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The 2018 World Meeting for Women in Mathematics in Rio de Janeiro was organized by the International Mathematical Union, one of the global organizations Mexico may be forced to leave.

Luz de Teresa

‘Myopic’ funding cuts may force Mexican scientists to leave major international organizations

On 9 October, Tonatiuh Matos, president of the Mexican Physical Society (SMF), received an email that he says left him speechless. In it, the National Council of Science and Technology (CONACYT), Mexico’s main science funding agency, notified Matos it would no longer pay the society’s membership dues for the International Union of Pure and Applied Physics (IUPAP). The funds will be redirected to the fight against COVID-19.

Many other national science organizations tell ScienceInsider they have recently received similar letters from CONACYT. The agency has canceled funding for memberships in organizations as diverse as the International Mathematical Union, the Latin American Biology Network, the Third World Academy of Sciences, the International Science Council, and the Global Biodiversity Information Facility.

Unless they can find ways to pay for the memberships—a tall order given that some dues exceed $100,000—the move could lead to a withdrawal from the global science scene that scientists warn will isolate Mexico scientifically and deprive it of opportunities. “There will be no new ideas, there will be no new technology and therefore there will be no new developments, no innovation,” Matos says.

CONACYT’s cut is just the latest blow to the societies, most of which largely depend on government subsidies; membership fees alone don’t suffice to pay for activities such as conferences, science education, and participation in R&D projects. Mexican President Andres Manuel López Obrador has accused the groups, along with many other civil society organizations, of “corruption” and misusing government funding, and in February 2019 he ordered federal agencies to stop supporting the organizations. In response, CONACYT began to cut the science groups’ annual budgets.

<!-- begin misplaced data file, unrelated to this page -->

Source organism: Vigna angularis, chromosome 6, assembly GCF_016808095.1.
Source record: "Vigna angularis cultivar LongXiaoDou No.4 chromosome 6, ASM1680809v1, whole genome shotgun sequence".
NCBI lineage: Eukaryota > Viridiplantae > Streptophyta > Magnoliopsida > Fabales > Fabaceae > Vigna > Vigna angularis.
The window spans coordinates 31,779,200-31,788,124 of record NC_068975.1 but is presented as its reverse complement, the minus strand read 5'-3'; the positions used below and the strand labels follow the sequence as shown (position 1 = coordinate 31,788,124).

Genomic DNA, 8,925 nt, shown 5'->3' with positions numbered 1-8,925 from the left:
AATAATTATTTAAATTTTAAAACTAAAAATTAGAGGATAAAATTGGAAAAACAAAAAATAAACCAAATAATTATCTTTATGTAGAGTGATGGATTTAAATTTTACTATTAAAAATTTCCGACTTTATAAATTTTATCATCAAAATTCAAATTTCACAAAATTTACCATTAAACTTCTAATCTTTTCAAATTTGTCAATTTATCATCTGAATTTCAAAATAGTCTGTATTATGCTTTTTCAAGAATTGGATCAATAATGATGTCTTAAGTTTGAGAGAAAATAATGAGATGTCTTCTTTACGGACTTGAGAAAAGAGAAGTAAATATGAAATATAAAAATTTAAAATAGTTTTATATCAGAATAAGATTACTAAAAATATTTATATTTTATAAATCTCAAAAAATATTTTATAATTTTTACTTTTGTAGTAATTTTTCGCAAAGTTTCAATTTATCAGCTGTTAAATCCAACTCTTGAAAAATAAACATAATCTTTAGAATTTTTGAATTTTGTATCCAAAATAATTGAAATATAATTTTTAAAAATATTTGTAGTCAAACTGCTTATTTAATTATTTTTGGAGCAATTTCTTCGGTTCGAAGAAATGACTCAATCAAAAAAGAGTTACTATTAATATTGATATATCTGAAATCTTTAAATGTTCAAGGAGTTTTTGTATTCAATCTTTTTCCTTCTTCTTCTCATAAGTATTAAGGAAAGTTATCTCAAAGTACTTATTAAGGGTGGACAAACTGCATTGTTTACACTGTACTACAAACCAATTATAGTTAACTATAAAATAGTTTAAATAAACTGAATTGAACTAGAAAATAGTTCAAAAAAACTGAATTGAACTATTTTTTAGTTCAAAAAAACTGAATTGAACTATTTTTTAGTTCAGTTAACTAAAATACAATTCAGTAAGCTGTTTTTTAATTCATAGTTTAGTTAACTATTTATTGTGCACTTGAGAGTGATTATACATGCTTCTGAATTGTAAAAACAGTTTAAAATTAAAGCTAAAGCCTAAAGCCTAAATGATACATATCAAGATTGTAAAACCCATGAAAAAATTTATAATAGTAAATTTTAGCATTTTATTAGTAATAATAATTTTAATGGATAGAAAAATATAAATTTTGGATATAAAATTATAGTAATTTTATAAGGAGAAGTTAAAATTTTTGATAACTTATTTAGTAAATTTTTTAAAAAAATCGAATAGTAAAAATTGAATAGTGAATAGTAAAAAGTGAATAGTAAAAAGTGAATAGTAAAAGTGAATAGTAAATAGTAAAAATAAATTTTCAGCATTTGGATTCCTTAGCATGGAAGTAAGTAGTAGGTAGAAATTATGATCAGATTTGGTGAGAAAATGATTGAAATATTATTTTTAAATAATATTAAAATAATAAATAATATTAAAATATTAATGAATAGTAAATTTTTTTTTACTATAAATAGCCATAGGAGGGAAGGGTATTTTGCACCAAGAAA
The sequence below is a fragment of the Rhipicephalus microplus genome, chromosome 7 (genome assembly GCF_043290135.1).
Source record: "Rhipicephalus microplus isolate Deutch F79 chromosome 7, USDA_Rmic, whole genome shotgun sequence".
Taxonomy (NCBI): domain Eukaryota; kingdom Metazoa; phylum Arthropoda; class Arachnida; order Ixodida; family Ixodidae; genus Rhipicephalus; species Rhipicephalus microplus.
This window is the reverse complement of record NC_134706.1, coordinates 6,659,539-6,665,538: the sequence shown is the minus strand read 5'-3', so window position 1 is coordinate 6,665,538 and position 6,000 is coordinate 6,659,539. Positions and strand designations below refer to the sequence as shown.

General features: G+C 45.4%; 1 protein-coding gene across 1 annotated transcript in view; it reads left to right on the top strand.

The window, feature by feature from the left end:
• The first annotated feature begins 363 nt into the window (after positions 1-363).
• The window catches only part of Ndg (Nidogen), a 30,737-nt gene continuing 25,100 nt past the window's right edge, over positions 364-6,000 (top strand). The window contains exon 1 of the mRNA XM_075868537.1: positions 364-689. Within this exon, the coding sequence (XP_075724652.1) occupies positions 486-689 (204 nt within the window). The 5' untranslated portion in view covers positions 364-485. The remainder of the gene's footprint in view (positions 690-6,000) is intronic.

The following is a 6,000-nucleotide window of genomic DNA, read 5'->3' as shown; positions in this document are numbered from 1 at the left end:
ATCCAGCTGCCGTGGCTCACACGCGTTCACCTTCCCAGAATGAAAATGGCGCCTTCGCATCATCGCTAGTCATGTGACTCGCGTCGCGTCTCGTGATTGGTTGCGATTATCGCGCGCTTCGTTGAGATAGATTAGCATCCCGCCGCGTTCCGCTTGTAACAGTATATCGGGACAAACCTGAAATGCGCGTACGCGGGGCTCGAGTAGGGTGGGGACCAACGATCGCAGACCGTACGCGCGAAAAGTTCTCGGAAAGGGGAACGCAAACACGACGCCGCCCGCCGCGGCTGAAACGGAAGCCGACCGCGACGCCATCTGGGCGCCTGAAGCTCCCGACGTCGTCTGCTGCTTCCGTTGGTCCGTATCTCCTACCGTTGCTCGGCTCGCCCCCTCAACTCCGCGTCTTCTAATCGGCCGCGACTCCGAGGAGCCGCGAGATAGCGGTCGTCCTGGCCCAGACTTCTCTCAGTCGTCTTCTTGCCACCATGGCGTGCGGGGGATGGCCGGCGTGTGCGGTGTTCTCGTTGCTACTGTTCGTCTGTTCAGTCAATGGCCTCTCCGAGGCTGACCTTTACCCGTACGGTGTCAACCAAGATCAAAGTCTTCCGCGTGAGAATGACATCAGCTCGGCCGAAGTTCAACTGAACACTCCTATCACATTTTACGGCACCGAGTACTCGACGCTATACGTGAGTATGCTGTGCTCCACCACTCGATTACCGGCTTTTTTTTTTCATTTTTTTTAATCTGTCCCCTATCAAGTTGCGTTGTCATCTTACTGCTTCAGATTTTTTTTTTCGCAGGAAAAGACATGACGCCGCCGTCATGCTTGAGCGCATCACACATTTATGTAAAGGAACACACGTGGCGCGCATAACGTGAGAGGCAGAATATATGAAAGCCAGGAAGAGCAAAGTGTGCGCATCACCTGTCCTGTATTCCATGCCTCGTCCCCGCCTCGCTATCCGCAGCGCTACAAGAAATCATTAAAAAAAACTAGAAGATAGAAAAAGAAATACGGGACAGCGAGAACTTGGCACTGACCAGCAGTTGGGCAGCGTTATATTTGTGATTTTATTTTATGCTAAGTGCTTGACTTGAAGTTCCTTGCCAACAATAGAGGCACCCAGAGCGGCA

“The government is presenting a negative image to the people of what we are. All those funds they gave to our associations were not for our salaries, they were to support the dissemination of science,” says Ignacio González, president of the Mexican Chemical Society, which received only 40% of its expected annual budget last year and nothing for this year.

CONACYT did not respond to requests for comment from ScienceInsider.

SMF had trouble last year paying its dues for the Ibero-American Federation of Physical Societies, the Latin American Centre for Physics, and the Canadian-American-Mexican Graduate Student Physics Conference, all of which come out of its general budget. Now, CONACYT has canceled a specific budget item for its dues at IUPAP, the world’s largest physics society—“the most important of all memberships,” Matos says.

Leaving international science organizations means missing out on membership benefits such as financial aid to attend meetings and workshops, free access to publications and networking activities, and the chance to host international conferences. Mexico will also forfeit its influence in decisions that affect regional and global science.

International collaboration is fundamental for the development of science.

María de la Luz Jímena de Teresa, Mexican Mathematical Society

For instance, María de la Luz Jímena de Teresa, former president of the Mexican Mathematical Society, says she and other Latin American representatives successfully lobbied the International Mathematical Union to appoint a Colombian scientist to oversee its policies for developing countries—“someone with knowledge of the facts,” she says. Membership in the union also enabled her society to organize workshops to promote gender equality in science and schools for the development of math in Latin America and the Caribbean.

Others stress that Mexico’s presence in international groups benefits other countries as well. As a biodiversity hot spot, the country is a vital participant in the Global Biodiversity Information Facility, an international network and data infrastructure, says Patricia Koleff, head of the facility’s Mexican delegation. Working with constrained resources has taught Mexican scientists to do a lot with relatively little, a skill that they can teach others, Gonzáles says. “Our society’s circumstances have given us a strong improvisation capacity.”

Mexican societies hope they can keep their memberships going through other activities, including by raising money from workshops and donations. They’re also trying to negotiate discounts or payment extensions. But Matos says budgets may simply be too tight: “This year we managed to stay afloat only because everything was suspended due to the pandemic. SMF received 13% of the normal budget. If it continues like this, next year we will have to stop almost all the society’s activities.”

Scientists understand Mexico’s dire economic situation and the need for sacrifices, but withdrawing from the global scene is “a very myopic way to look at what science is,” Jímena de Teresa says. “International collaboration is fundamental for the development of science.”